The only time things got rough was at an Arizona youth facility that rioted soon after my talk (although this had nothing to do with me—tensions had been shimmering for a long time among the Chicano and Native youth wards). I was pepper sprayed that time as guards tried to subdue the inmates and bring back order.
But again, my prison experiences have been the best, even in terrible inhumane prisons in places like El Salvador or Mexico.
W: Talk about Tia Chucha’s Centro Cultural and Bookstore, and the press you run under the same name. Why did you open this organization? What kind of work do you publish?
R: I began Tia Chucha Press in Chicago in 1989 to publish my first book, “Poems across the Pavement.” A mixed Native American/white artist named Jane Brunette designed the book when we both worked for the Archdiocese of Chicago’s publishing wing. The book did so well that others came to me to publish their works. Then I also solicited manuscripts of poets I loved—and I’ve been doing this ever since. For more than 25 years now—and Jane has been my only designer.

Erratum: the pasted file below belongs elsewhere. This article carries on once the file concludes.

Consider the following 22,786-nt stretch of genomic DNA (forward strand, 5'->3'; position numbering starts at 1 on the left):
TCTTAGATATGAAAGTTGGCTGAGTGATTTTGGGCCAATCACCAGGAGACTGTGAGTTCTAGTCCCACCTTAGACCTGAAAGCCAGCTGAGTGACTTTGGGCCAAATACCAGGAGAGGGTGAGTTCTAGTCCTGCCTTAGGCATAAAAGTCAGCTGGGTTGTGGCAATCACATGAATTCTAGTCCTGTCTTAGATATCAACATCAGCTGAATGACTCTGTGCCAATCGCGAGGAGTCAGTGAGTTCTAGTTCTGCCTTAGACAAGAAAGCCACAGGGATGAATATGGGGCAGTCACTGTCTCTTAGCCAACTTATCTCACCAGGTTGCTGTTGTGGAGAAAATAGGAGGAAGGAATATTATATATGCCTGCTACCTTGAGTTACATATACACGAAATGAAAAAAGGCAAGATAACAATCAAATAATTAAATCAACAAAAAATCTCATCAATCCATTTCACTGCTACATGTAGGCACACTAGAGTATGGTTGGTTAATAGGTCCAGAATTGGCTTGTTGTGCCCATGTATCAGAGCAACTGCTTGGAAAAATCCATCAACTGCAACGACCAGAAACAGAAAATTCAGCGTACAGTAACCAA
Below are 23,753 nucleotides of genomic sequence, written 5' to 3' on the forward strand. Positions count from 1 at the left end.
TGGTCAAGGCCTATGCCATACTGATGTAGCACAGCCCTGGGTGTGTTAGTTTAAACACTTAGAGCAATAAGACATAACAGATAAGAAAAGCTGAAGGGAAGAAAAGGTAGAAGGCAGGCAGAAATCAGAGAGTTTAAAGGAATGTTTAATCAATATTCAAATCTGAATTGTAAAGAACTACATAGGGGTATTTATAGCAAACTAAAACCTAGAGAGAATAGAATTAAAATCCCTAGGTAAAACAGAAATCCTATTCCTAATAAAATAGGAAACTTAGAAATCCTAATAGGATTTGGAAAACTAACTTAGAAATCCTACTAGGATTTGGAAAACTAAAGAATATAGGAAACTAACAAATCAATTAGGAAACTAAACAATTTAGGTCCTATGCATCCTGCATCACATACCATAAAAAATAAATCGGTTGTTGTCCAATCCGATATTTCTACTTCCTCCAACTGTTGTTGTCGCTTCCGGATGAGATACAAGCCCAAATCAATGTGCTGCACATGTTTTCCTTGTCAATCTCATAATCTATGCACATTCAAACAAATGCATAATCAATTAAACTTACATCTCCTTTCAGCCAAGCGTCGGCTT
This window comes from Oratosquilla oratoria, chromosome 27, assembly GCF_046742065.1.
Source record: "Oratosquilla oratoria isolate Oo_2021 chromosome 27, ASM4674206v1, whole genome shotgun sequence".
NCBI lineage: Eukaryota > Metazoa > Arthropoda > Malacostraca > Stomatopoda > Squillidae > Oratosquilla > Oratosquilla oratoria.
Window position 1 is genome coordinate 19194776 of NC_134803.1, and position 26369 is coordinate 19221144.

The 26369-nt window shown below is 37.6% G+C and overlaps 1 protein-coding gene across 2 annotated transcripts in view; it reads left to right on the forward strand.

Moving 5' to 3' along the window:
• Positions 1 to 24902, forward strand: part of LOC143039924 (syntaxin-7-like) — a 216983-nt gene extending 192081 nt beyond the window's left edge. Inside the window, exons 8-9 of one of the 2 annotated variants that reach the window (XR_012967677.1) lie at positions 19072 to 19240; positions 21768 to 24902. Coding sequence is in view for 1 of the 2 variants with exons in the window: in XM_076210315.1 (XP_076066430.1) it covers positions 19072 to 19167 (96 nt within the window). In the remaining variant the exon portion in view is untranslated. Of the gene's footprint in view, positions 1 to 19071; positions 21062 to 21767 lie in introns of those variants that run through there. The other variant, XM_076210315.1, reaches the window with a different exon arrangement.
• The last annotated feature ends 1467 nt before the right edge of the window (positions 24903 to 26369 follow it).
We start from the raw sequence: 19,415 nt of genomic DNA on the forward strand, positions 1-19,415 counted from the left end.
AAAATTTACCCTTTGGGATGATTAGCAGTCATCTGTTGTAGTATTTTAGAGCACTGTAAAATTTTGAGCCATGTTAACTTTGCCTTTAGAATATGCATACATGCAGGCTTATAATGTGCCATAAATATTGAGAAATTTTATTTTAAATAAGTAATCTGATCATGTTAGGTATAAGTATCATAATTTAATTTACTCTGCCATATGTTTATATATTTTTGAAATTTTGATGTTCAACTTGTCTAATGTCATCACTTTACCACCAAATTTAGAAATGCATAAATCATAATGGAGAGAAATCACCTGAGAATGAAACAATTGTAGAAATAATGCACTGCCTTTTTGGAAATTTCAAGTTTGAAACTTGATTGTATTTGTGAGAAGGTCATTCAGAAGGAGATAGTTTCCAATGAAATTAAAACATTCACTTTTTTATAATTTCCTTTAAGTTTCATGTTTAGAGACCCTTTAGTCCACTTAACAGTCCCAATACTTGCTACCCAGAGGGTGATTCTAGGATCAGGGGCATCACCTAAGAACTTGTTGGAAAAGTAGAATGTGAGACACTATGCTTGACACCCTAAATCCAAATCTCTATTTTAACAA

When Trini, my two youngest boys, and I moved back to LA in 2000 (my oldest son was in prison, and my daughter and her child eventually joined us later). We moved to the northeast San Fernando Valley, the mostly Mexican and Central American section of the Valley where Trini grew up. Unfortunately, the northeast Valley had become culturally barren. A year later, we took out mortgages, credit cards, and royalties from sales of Always Running to create Tia Chucha’s Cultural Center & Bookstore—the only bookstore, art gallery, and decent performance space for 500,000 people. We’ve now been in existence 15 years. For the past 10 years I’ve not had to put my own money in there, although both Trini—who is Interim Executive Director—and myself have never been paid for creating and sustaining this center. It’s our gift to community.